We talked over our options at this point, and decided it would be best to not attempt any higher-elevation hikes given the additional snowfall. And with about 16 miles hiking ahead to leave the park, and the coming New Years Eve plans, a few of us decided to hike all the way out the next day, December 29, so we'd be able to wake up on New Years Eve and make our way back home in time for New Years evening, mostly rested.

    The hike out was mostly uneventful; certainly easier as the general slope was in the downward direction. On our way down to Roaring Brook, however, we did encounter a female moose, likely whose prints I'd been seeing from Chimney Pond around our bunkhouse, all the way down the trail. She wasn't 50 feet from us when she headed off-trail to the left, and stopped for a while to lunch on some low brush. We lingered for a few minutes to gaze, and continued down without any incident.

    We made good time, covering the full 16 miles in 9 hours, with a stop at Roaring Brook to warm up and collect a bit of gear we stashed (including the sleds). We broke trail between Chimney Pond and Roaring Brook, but were able to utilize existing sled track on the park roads from a group that headed up to Roaring Brook the previous night. We also did encounter the same water near the end that we did on our way in; the sleds did a great job of floating our gear above it.

    Back at the cars, we cleaned them off and headed back to Millinocket. We were able to secure a couple rooms at Ruthie's Hotel Terrace (the same place we had breakfast on Day 1). This turned out to be a much better experience than the Pamola Motor Lodge, not just because of the attached restaurant, but also since the amenities were more updated and room entrances were on the inside, connected to the restaurant. Price between the two is comparable, so I'd register a vote for Ruthie's.

    ---

    There are few places in New England you can really call Winter expedition-worthy. I'd say Baxter State Park in Winter qualifies, given the necessity of hiking in a good distance, the sometimes extreme and unpredictable snowfall, and the technical aspects of the mountain. It takes a great deal of planning and time, but can reap huge rewards. This is a trip I'll not soon forget, and hope to repeat again some day.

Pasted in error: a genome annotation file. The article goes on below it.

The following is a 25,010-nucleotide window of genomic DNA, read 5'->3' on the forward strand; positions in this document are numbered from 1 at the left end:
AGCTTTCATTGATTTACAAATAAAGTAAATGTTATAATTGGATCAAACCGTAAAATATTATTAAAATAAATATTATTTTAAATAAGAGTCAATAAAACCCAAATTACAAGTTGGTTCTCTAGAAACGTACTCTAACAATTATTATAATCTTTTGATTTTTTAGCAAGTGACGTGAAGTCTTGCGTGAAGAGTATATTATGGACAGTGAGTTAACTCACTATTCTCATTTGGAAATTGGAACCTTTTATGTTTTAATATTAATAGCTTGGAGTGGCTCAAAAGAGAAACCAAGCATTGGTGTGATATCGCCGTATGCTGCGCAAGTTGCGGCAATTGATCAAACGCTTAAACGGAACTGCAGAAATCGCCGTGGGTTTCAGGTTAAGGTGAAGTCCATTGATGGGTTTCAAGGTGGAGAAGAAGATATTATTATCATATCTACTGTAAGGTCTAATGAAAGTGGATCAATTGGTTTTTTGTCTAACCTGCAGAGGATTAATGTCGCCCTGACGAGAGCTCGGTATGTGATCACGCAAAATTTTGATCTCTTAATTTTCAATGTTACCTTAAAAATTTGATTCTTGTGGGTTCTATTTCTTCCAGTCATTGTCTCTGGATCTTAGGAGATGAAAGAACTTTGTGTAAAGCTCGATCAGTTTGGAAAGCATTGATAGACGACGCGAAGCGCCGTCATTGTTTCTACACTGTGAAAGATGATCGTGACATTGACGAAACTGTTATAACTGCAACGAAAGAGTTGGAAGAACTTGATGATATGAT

Last edited by hikersinger; 01-10-2016 at 09:10 AM.
    _______________

    New England 100 Highest: 1st round (all-season) Sept. 2017; 2nd round (Winter) March 2019
    Mt. Adams (12,276', Washington state), Mt. San Gorgonio (11,503'), Helvellyn (England)

    AMC Trails Co-Adopter, Zeacliff Trail[/B]
    Co-founder + Administrator, Hike the 4000 Footers of NH! Facebook group

  3. #3
    Senior Member akafuzzjones's Avatar
    Join Date
    May 2009
    Location
    Pepperell, MA
    Posts
    110
    Excellent accounting of our trip. Glad you were finally able to join us on one of these adventures!
    Reaching the summit is optional, getting down is mandatory. (Ed Viesturs)

    NH 4K Grid #69
    Three-Season: ADK 46 #10140, NH 48, New England 67, and Northeast 115
    Winter: ADK 46 #10140W, NH 48, New England 67, New England Hundred Highest #120, and Northeast 115 #92
    Others: CO 14ers 28/58, Catskills 7/35, and Northeast 8 Ultra 5/8
    Trail Adopter: Caps Ridge Trail from Trailhead to Summit of Jefferson
    Organizer: Random Group of Hikers (www.meetup.com/rndmhkrs)

  4. #4
    Senior Member
    Join Date
    Sep 2003
    Location
    New York City
    Posts
    518
    Really appreciate this report. Thanks for taking the time.

  5. #5
    Junior Member Roy Boy's Avatar
    Join Date
    Jun 2009
    Location
    Lyndeborough, NH
    Posts
    24
    Heading there next week!! Thanks for the report and the intel.

  6. #6
    Senior Member ChrisB's Avatar
    Join Date
    Sep 2003
    Location
    KoKo Head Direct About 1024 Steps one way
    Posts
    826

    Fat Tire Bikes

    Quote Originally Posted by hikersinger View Post
    [B]We knew a road walk of this length would be trying and it was, on a few levels.
    Question -- Do you think the balloon-tire mountain bikes now in vogue would provide an alternative to walking 13 miles of packed-out tote road to Roaring Brook?

    I've done that Baxter slog on skis and on foot many times and know there's got to be an easier way!!

    (Although I suppose if you're trying to bag Baxter and Hamlin as winter 4ks you might run afoul of the rules using a bike.)

    cb
    Nobody told me there'd be days like these
    Strange days indeed -- most peculiar, mama
    .

  7. #7
    Senior Member akafuzzjones's Avatar
    Join Date
    May 2009
    Location
    Pepperell, MA
    Posts
    110
    Quote Originally Posted by ChrisB View Post
    Question -- Do you think the balloon-tire mountain bikes now in vogue would provide an alternative to walking 13 miles of packed-out tote road to Roaring Brook?

    I've done that Baxter slog on skis and on foot many times and know there's got to be an easier way!!

    (Although I suppose if you're trying to bag Baxter and Hamlin as winter 4ks you might run afoul of the rules using a bike.)

    cb
    There was actually a sign about fat bikes at the sign in kiosk but I don't remember the details. Not sure if they are allowed on the road to Roaring Brook since it isn't open to the public for snow mobiles - only park rangers.

    The other issue would be if you are looking to submit your name to the AMC for finishing the list you can't use a bike per the club's rules.
    Reaching the summit is optional, getting down is mandatory. (Ed Viesturs)

    NH 4K Grid #69